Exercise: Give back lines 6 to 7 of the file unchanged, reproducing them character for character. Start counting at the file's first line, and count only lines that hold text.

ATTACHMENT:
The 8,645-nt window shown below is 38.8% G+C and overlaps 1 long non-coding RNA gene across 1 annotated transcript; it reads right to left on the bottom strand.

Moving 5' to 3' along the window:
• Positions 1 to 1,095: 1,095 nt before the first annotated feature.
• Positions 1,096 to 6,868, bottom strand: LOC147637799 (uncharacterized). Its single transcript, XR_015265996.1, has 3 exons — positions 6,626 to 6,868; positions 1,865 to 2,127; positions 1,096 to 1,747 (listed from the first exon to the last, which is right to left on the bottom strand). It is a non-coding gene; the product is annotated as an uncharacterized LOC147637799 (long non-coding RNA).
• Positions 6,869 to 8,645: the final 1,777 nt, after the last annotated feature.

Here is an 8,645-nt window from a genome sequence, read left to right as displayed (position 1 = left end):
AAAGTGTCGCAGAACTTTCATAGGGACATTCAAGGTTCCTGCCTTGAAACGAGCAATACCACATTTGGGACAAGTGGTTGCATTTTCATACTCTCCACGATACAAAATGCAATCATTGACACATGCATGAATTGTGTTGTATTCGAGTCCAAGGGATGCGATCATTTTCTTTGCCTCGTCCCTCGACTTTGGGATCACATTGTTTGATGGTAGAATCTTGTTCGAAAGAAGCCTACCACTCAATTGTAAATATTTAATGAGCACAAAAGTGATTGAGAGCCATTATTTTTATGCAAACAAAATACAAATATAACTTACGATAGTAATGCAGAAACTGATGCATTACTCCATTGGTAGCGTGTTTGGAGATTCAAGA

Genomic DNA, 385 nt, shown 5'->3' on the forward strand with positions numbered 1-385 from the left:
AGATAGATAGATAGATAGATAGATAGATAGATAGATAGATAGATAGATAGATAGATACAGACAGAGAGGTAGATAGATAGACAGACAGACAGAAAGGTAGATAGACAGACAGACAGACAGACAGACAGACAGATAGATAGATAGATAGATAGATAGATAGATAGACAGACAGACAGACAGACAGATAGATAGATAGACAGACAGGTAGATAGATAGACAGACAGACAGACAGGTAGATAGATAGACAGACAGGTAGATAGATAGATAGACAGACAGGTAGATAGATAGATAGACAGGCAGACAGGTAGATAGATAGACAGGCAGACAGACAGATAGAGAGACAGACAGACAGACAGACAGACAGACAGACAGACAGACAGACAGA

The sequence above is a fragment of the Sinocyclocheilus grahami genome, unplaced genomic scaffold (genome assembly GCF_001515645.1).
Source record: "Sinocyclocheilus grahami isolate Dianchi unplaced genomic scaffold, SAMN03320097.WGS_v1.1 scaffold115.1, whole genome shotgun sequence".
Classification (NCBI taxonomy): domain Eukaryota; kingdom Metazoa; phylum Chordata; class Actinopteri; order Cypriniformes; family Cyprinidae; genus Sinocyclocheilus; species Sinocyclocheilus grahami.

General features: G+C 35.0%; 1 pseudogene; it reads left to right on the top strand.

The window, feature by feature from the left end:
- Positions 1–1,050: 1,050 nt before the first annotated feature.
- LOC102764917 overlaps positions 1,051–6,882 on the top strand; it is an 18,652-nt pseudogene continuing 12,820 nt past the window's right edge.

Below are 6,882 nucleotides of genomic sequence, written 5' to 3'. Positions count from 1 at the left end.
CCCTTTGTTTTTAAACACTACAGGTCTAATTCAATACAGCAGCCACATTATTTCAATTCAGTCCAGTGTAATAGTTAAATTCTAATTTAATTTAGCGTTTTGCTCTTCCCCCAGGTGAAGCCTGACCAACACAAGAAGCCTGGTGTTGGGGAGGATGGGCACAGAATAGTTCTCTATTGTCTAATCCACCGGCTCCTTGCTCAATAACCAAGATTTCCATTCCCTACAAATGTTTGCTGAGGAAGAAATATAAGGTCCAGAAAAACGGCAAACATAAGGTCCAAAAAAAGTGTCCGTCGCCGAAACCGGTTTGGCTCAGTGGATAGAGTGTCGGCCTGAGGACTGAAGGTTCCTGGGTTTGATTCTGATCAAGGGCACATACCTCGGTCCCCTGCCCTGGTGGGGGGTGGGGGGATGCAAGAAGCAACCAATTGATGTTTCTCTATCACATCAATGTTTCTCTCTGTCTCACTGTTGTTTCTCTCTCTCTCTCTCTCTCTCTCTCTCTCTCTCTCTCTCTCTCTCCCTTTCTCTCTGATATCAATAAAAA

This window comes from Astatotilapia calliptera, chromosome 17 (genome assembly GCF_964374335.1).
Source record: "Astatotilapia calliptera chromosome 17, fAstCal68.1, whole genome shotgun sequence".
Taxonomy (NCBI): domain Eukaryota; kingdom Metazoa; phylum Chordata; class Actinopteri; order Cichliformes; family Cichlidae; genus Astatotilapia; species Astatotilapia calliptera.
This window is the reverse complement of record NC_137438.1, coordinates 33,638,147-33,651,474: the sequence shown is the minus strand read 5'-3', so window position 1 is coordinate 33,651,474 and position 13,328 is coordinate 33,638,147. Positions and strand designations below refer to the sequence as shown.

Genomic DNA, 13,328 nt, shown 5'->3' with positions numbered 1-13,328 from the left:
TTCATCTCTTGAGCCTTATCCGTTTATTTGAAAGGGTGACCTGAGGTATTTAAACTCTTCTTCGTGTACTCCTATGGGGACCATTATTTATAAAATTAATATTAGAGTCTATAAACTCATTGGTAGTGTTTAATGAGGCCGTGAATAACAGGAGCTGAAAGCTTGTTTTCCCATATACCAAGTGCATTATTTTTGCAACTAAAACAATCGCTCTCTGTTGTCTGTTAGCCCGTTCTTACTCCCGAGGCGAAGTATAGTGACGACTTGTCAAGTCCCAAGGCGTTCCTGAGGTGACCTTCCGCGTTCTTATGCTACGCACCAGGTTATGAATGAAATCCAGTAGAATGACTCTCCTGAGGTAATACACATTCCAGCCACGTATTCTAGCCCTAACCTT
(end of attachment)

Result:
Here is an 8,645-nt window from a genome sequence, read left to right as displayed (position 1 = left end):
AAAGTGTCGCAGAACTTTCATAGGGACATTCAAGGTTCCTGCCTTGAAACGAGCAATACCACATTTGGGACAAGTGGTTGCATTTTCATACTCTCCACGATACAAAATGCAATCATTGACACATGCATGAATTGTGTTGTATTCGAGTCCAAGGGATGCGATCATTTTCTTTGCCTCGTCCCTCGACTTTGGGATCACATTGTTTGATGGTAGAATCTTGTTCGAAAGAAGCCTACCACTCAATTGTAAATATTTAATGAGCACAAAAGTGATTGAGAGCCATTATTTTTATGCAAACAAAATACAAATATAACTTACGATAGTAATGCAGAAACTGATGCATTACTCCATTGGTAGCGTGTTTGGAGATTCAAGA